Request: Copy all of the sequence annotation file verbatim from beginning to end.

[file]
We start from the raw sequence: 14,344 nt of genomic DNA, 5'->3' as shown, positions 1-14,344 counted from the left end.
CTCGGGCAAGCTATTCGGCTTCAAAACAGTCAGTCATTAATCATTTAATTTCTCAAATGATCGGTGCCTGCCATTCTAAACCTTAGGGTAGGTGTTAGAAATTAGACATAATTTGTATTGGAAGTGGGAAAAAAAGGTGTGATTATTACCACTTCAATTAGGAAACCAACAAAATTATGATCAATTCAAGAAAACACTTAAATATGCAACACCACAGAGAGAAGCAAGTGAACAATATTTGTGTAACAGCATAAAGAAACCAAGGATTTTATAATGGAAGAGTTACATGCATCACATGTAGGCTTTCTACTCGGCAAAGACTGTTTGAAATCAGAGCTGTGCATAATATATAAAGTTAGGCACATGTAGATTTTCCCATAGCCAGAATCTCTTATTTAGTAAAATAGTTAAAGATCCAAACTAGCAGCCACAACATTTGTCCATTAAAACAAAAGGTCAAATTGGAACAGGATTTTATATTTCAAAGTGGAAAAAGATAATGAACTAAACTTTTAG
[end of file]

We start from the raw sequence: 14,344 nt of genomic DNA, 5'->3' as shown, positions 1-14,344 counted from the left end.
CTCGGGCAAGCTATTCGGCTTCAAAACAGTCAGTCATTAATCATTTAATTTCTCAAATGATCGGTGCCTGCCATTCTAAACCTTAGGGTAGGTGTTAGAAATTAGACATAATTTGTATTGGAAGTGGGAAAAAAAGGTGTGATTATTACCACTTCAATTAGGAAACCAACAAAATTATGATCAATTCAAGAAAACACTTAAATATGCAACACCACAGAGAGAAGCAAGTGAACAATATTTGTGTAACAGCATAAAGAAACCAAGGATTTTATAATGGAAGAGTTACATGCATCACATGTAGGCTTTCTACTCGGCAAAGACTGTTTGAAATCAGAGCTGTGCATAATATATAAAGTTAGGCACATGTAGATTTTCCCATAGCCAGAATCTCTTATTTAGTAAAATAGTTAAAGATCCAAACTAGCAGCCACAACATTTGTCCATTAAAACAAAAGGTCAAATTGGAACAGGATTTTATATTTCAAAGTGGAAAAAGATAATGAACTAAACTTTTAG